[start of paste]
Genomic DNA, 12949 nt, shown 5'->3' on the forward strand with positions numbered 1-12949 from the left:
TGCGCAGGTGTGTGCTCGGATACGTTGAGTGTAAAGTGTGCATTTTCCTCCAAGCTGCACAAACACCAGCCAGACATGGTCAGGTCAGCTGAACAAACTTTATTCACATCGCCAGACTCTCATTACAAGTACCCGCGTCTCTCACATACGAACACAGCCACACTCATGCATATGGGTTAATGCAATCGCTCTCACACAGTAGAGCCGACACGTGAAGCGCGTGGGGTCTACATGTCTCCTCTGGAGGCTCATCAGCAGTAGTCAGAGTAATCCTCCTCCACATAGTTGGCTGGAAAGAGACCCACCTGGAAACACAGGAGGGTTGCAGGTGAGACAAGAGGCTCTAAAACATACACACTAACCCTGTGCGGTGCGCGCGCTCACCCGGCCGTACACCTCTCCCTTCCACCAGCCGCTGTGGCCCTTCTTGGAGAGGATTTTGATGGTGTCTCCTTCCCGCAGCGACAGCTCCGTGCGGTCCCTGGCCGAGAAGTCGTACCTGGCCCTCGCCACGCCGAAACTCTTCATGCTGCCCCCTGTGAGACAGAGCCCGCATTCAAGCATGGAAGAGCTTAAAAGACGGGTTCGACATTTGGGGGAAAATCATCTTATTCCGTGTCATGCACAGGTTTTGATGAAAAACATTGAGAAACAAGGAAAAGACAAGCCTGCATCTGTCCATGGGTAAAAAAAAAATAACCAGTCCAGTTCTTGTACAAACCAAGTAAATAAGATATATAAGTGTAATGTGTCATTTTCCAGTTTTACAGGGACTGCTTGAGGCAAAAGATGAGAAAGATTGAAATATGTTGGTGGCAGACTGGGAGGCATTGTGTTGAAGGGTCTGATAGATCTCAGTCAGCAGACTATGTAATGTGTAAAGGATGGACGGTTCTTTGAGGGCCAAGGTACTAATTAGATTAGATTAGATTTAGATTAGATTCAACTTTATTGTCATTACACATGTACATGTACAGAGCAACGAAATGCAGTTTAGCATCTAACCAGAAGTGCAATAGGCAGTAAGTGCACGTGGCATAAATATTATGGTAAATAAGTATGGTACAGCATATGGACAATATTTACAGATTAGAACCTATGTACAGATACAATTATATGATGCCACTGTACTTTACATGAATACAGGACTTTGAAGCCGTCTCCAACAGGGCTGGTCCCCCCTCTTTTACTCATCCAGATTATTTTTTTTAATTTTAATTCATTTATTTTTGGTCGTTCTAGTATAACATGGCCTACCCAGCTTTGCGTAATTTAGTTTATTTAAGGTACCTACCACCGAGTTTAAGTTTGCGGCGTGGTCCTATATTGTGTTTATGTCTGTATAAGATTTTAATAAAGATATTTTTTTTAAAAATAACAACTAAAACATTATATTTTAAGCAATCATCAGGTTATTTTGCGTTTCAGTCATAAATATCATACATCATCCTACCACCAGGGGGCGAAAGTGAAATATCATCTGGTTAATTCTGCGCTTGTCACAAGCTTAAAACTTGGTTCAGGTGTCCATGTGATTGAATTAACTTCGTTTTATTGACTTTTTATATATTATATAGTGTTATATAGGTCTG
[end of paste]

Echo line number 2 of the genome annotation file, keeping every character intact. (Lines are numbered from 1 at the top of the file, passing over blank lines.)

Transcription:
TGCGCAGGTGTGTGCTCGGATACGTTGAGTGTAAAGTGTGCATTTTCCTCCAAGCTGCACAAACACCAGCCAGACATGGTCAGGTCAGCTGAACAAACTTTATTCACATCGCCAGACTCTCATTACAAGTACCCGCGTCTCTCACATACGAACACAGCCACACTCATGCATATGGGTTAATGCAATCGCTCTCACACAGTAGAGCCGACACGTGAAGCGCGTGGGGTCTACATGTCTCCTCTGGAGGCTCATCAGCAGTAGTCAGAGTAATCCTCCTCCACATAGTTGGCTGGAAAGAGACCCACCTGGAAACACAGGAGGGTTGCAGGTGAGACAAGAGGCTCTAAAACATACACACTAACCCTGTGCGGTGCGCGCGCTCACCCGGCCGTACACCTCTCCCTTCCACCAGCCGCTGTGGCCCTTCTTGGAGAGGATTTTGATGGTGTCTCCTTCCCGCAGCGACAGCTCCGTGCGGTCCCTGGCCGAGAAGTCGTACCTGGCCCTCGCCACGCCGAAACTCTTCATGCTGCCCCCTGTGAGACAGAGCCCGCATTCAAGCATGGAAGAGCTTAAAAGACGGGTTCGACATTTGGGGGAAAATCATCTTATTCCGTGTCATGCACAGGTTTTGATGAAAAACATTGAGAAACAAGGAAAAGACAAGCCTGCATCTGTCCATGGGTAAAAAAAAAATAACCAGTCCAGTTCTTGTACAAACCAAGTAAATAAGATATATAAGTGTAATGTGTCATTTTCCAGTTTTACAGGGACTGCTTGAGGCAAAAGATGAGAAAGATTGAAATATGTTGGTGGCAGACTGGGAGGCATTGTGTTGAAGGGTCTGATAGATCTCAGTCAGCAGACTATGTAATGTGTAAAGGATGGACGGTTCTTTGAGGGCCAAGGTACTAATTAGATTAGATTAGATTTAGATTAGATTCAACTTTATTGTCATTACACATGTACATGTACAGAGCAACGAAATGCAGTTTAGCATCTAACCAGAAGTGCAATAGGCAGTAAGTGCACGTGGCATAAATATTATGGTAAATAAGTATGGTACAGCATATGGACAATATTTACAGATTAGAACCTATGTACAGATACAATTATATGATGCCACTGTACTTTACATGAATACAGGACTTTGAAGCCGTCTCCAACAGGGCTGGTCCCCCCTCTTTTACTCATCCAGATTATTTTTTTTAATTTTAATTCATTTATTTTTGGTCGTTCTAGTATAACATGGCCTACCCAGCTTTGCGTAATTTAGTTTATTTAAGGTACCTACCACCGAGTTTAAGTTTGCGGCGTGGTCCTATATTGTGTTTATGTCTGTATAAGATTTTAATAAAGATATTTTTTTTAAAAATAACAACTAAAACATTATATTTTAAGCAATCATCAGGTTATTTTGCGTTTCAGTCATAAATATCATACATCATCCTACCACCAGGGGGCGAAAGTGAAATATCATCTGGTTAATTCTGCGCTTGTCACAAGCTTAAAACTTGGTTCAGGTGTCCATGTGATTGAATTAACTTCGTTTTATTGACTTTTTATATATTATATAGTGTTATATAGGTCTG